Carolina of Orange-Nassau
Ancestress of the royal houses of Europ
by Moniek Bloks
Pub Date 25 Jan 2019
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Carolina of Orange-Nassau (1743 – 1787) was born the daughter of William IV, Prince of Orange, and Anne, Princess Royal and was thus the granddaughter of King George II. It was upon the King's orders that she was named after his wife, Caroline of Ansbach. She was the first of Anne and William's children to survive to adulthood. When her father was at last made stadtholder of all seven united provinces, Carolina was included in the line of succession, in the event she had no brothers. A brother was eventually born, but due to his weak health, she remained an important figure. Carolina married Charles Christian of Nassau-Weilburg and suffered the loss of half her children, either in childbirth or infancy. Despite this, she acted as regent for her minor brother while heavily pregnant and remained devoted to him and the Dutch republic. Her children married well and her descendants sit upon the royal thrones of Europe, truly making her a grandmother of Europe.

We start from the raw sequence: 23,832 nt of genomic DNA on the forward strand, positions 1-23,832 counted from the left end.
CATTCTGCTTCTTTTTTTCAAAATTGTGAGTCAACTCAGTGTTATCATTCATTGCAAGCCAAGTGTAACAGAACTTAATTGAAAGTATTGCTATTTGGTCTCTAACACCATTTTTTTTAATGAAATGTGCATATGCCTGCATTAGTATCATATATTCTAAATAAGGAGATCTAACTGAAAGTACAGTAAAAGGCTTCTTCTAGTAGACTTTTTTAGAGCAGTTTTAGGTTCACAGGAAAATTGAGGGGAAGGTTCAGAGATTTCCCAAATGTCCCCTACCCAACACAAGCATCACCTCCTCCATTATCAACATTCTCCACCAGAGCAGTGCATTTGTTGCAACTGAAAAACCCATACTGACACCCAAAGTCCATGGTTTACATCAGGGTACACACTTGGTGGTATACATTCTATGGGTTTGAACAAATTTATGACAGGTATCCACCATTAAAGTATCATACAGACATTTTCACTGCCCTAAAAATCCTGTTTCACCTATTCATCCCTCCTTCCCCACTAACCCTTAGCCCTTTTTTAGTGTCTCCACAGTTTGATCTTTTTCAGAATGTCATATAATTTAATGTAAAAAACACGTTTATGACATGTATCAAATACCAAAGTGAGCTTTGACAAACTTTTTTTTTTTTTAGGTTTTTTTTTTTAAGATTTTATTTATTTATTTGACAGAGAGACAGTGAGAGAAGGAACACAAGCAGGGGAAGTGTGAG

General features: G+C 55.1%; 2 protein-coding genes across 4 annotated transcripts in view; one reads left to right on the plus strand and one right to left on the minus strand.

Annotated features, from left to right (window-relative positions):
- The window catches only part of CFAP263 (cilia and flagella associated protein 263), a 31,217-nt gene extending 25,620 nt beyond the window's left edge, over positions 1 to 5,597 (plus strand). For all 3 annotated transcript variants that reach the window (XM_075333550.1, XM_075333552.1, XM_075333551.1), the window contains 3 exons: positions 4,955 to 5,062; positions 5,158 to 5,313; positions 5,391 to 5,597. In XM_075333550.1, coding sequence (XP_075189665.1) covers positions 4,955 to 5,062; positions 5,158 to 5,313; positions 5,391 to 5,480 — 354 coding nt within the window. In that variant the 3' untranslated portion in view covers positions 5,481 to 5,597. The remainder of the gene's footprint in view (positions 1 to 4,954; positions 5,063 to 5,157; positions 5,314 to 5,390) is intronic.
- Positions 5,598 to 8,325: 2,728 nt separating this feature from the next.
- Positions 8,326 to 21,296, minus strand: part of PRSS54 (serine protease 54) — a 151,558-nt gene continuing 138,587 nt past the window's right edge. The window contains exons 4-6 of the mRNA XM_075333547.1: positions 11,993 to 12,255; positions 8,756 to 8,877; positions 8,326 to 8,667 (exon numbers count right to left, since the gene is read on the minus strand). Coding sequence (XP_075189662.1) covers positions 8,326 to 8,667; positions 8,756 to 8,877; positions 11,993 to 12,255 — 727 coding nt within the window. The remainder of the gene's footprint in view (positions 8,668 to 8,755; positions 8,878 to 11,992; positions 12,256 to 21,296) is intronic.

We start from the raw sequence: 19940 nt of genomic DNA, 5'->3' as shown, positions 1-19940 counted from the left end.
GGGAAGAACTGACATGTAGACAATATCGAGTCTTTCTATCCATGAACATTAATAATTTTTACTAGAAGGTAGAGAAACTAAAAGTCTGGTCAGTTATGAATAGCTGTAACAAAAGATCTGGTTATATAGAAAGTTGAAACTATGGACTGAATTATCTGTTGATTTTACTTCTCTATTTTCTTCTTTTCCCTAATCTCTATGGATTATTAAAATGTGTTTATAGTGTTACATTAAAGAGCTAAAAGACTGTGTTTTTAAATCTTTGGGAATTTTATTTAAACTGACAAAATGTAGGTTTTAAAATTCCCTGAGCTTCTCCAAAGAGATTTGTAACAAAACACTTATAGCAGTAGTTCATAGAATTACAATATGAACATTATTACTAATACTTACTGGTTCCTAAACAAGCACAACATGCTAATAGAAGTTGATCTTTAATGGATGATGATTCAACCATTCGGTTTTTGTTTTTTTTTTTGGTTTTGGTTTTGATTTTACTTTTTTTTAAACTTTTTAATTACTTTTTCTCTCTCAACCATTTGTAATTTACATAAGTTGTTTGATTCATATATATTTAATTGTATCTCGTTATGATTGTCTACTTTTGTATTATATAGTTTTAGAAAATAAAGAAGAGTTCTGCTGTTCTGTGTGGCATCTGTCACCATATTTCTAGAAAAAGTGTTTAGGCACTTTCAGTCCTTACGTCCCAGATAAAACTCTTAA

Moniek Bloks is the editor of the successful blog History of Royal Women. She lives in the Netherlands and has a background in law. Her interest in historical royal women and writing began at an early age, and she has been glad to share the stories of often little-known royal women. When she isn't writing, she is visiting castles and palaces around Europe with her trusty camera.